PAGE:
However, the courts of first- and second instance sentenced her to death and the Supreme People’s Court approved the death sentence, maintaining that Li Yan’s crime had serious consequences and was committed in a brutal fashion. She not only killed her husband but also cut up the body and cooked it. Also, the court rejected the claims of domestic violence on the grounds of insufficient evidence and rejected that Li had voluntarily surrendered. In this way, a sentence of death with immediate execution becomes a choice based on a well-reasoned argument.

Any close look at this case must include reflecting upon and examining the death penalty as a punishment. Past death penalty cases have given us many controversial cases, ranging from the earlier cases of Du Peiwu in Yunnan, Liu Yong in Shenyang, She Xianglin in Hubei, Zhao Zuohai in Henan, and Nie Shubin in Hebei, to the more recent cases of Li Changkui in Yunnan, Yao Jiaxin in Shaanxi, Xia Junfeng in Shenyang, Wu Ying in Zhejiang, Wu Changlong in Fuqing, Nian Bin in Fuzhou, and then to the most recent exposure of the injustice done in a case in Xiaoshan, Zhejiang. These cases are not only controversial because of their substantive outcomes; they are also flawed procedurally. Some involve serious use of torture to extract confessions, others involved the interference of public opinion in the judicial process, others involved blatant miscarriages of justice, and others were simply controversies over whether the death penalty was the appropriate punishment.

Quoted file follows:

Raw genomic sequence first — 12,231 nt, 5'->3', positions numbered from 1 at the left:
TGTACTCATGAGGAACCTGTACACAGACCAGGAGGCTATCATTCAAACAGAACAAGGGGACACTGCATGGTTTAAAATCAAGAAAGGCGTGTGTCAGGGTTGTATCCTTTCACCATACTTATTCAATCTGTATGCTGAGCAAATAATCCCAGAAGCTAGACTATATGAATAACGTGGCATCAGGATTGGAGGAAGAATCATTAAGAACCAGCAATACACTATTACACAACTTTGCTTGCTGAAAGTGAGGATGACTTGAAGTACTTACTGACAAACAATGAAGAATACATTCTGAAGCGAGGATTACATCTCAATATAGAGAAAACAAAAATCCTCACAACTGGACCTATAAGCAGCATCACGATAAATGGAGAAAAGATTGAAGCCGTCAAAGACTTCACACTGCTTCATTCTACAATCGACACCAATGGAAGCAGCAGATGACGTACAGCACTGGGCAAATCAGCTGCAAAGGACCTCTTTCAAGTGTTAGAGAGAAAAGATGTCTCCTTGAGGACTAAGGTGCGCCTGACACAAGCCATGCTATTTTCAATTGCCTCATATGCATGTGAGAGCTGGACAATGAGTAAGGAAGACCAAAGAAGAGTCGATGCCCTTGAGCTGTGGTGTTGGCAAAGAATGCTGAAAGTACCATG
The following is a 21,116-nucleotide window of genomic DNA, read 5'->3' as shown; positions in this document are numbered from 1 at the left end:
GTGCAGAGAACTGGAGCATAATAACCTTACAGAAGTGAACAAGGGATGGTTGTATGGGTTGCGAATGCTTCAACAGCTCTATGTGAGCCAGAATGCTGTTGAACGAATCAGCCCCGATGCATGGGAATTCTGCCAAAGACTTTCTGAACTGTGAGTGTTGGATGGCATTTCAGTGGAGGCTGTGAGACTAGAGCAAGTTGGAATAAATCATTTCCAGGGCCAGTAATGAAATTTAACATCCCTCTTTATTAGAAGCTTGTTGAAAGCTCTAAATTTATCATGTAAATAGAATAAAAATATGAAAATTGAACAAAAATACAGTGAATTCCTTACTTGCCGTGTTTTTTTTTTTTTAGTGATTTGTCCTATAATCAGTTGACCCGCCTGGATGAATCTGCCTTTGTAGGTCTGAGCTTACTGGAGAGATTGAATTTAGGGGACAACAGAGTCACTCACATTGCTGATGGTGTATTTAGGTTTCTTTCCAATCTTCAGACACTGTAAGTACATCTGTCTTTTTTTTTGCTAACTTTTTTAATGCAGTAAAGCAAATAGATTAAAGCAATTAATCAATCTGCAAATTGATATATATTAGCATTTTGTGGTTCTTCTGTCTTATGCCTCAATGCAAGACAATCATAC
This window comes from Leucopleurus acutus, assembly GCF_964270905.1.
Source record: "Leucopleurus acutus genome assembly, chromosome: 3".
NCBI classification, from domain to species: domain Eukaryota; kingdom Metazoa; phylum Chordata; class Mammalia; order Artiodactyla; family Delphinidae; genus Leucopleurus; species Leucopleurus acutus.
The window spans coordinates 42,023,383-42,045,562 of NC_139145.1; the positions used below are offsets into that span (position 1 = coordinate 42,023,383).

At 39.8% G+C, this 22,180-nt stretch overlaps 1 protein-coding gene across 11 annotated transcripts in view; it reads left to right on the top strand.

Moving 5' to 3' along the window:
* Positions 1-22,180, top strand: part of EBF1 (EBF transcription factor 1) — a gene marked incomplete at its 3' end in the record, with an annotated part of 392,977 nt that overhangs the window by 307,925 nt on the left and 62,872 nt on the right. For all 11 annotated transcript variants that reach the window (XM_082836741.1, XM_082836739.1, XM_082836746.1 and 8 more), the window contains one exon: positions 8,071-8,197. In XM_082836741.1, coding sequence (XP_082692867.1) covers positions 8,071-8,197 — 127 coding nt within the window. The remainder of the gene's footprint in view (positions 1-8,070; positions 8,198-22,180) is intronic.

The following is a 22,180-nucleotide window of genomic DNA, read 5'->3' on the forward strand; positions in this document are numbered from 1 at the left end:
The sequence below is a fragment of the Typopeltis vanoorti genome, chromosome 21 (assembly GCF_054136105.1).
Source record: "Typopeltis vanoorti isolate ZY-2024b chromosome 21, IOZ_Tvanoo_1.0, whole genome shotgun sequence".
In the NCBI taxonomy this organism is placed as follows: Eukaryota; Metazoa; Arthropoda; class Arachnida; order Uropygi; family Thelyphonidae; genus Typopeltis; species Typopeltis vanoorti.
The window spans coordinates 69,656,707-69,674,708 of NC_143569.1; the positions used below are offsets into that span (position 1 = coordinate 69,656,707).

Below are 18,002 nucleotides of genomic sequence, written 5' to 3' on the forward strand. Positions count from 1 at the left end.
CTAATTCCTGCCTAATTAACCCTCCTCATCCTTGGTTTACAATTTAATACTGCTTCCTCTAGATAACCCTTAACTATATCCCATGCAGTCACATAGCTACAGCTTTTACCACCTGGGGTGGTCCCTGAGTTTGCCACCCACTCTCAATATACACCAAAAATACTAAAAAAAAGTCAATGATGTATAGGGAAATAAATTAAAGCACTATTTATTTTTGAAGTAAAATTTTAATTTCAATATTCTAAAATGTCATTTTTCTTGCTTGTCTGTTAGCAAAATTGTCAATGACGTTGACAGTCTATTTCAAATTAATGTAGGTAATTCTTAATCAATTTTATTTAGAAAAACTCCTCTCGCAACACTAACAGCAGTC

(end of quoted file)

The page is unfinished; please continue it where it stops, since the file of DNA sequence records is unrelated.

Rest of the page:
Of these, the Liu Yong and Li Changkui cases are worth reflecting upon. Both of these cases went through the first- and second-instance trial process without imposition of death with immediate execution. But because of surging public opinion, the Supreme People’s Court directly retried Liu’s case and executed him that same day and the Yunnan Higher People’s Court initiated retrial proceedings that led to Li being re-sentenced to death with immediate execution.

These are two extremely terrible precedents, ones that not only undermine the courts’ formal independence but also, to a certain degree, damage the credibility of the judicial process. Worst of all, these two cases are examples of “light sentences made heavier.”

But in Li Yan’s case, the public outcry is different. First, before carrying out the execution the condemned has a final opportunity to make a petition. If Li Yan puts forth new evidence that can prove that the victim did actually commit serious domestic violence (ultimately, such evidence shouldn’t be hard to find), she may request a stay of execution. Second, the goal of the calls by the public and academic community is to make a “heavy sentence lighter.” This accords with the basic spirit of civilized administration of justice. (To put it more popularly, it is the “willingness to let a thousand go rather than kill one in error.”)

Of course, resolving the issue of the death penalty cannot rely only on individual cases. As long as the death penalty exists, there will be controversy. This is a result of the persistent problems of the death penalty itself.